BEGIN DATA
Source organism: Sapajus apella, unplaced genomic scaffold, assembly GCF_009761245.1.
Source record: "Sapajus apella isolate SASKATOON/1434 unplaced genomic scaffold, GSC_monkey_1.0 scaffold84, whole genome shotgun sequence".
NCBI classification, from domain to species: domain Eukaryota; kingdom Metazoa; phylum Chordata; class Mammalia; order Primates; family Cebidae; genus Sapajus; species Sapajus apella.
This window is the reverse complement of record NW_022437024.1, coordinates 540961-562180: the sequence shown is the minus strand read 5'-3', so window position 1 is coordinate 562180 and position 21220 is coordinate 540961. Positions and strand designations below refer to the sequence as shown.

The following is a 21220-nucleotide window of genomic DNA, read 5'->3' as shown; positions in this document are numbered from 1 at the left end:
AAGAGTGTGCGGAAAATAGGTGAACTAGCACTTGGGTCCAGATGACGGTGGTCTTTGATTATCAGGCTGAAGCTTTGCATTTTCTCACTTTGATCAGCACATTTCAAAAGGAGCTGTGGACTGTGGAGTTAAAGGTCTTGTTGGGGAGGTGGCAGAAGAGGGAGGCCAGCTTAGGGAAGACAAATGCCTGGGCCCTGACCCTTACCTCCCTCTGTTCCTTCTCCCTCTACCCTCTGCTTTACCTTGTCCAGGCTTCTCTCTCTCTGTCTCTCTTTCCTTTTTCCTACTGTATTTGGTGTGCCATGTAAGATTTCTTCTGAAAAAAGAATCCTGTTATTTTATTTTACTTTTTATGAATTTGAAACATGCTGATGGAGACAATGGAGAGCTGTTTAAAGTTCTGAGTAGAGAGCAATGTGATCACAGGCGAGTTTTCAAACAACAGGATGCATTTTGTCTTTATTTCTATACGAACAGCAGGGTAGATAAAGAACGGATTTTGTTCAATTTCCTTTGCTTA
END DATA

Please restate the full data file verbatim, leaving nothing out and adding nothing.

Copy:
Source organism: Sapajus apella, unplaced genomic scaffold, assembly GCF_009761245.1.
Source record: "Sapajus apella isolate SASKATOON/1434 unplaced genomic scaffold, GSC_monkey_1.0 scaffold84, whole genome shotgun sequence".
NCBI classification, from domain to species: domain Eukaryota; kingdom Metazoa; phylum Chordata; class Mammalia; order Primates; family Cebidae; genus Sapajus; species Sapajus apella.
This window is the reverse complement of record NW_022437024.1, coordinates 540961-562180: the sequence shown is the minus strand read 5'-3', so window position 1 is coordinate 562180 and position 21220 is coordinate 540961. Positions and strand designations below refer to the sequence as shown.

The following is a 21220-nucleotide window of genomic DNA, read 5'->3' as shown; positions in this document are numbered from 1 at the left end:
AAGAGTGTGCGGAAAATAGGTGAACTAGCACTTGGGTCCAGATGACGGTGGTCTTTGATTATCAGGCTGAAGCTTTGCATTTTCTCACTTTGATCAGCACATTTCAAAAGGAGCTGTGGACTGTGGAGTTAAAGGTCTTGTTGGGGAGGTGGCAGAAGAGGGAGGCCAGCTTAGGGAAGACAAATGCCTGGGCCCTGACCCTTACCTCCCTCTGTTCCTTCTCCCTCTACCCTCTGCTTTACCTTGTCCAGGCTTCTCTCTCTCTGTCTCTCTTTCCTTTTTCCTACTGTATTTGGTGTGCCATGTAAGATTTCTTCTGAAAAAAGAATCCTGTTATTTTATTTTACTTTTTATGAATTTGAAACATGCTGATGGAGACAATGGAGAGCTGTTTAAAGTTCTGAGTAGAGAGCAATGTGATCACAGGCGAGTTTTCAAACAACAGGATGCATTTTGTCTTTATTTCTATACGAACAGCAGGGTAGATAAAGAACGGATTTTGTTCAATTTCCTTTGCTTA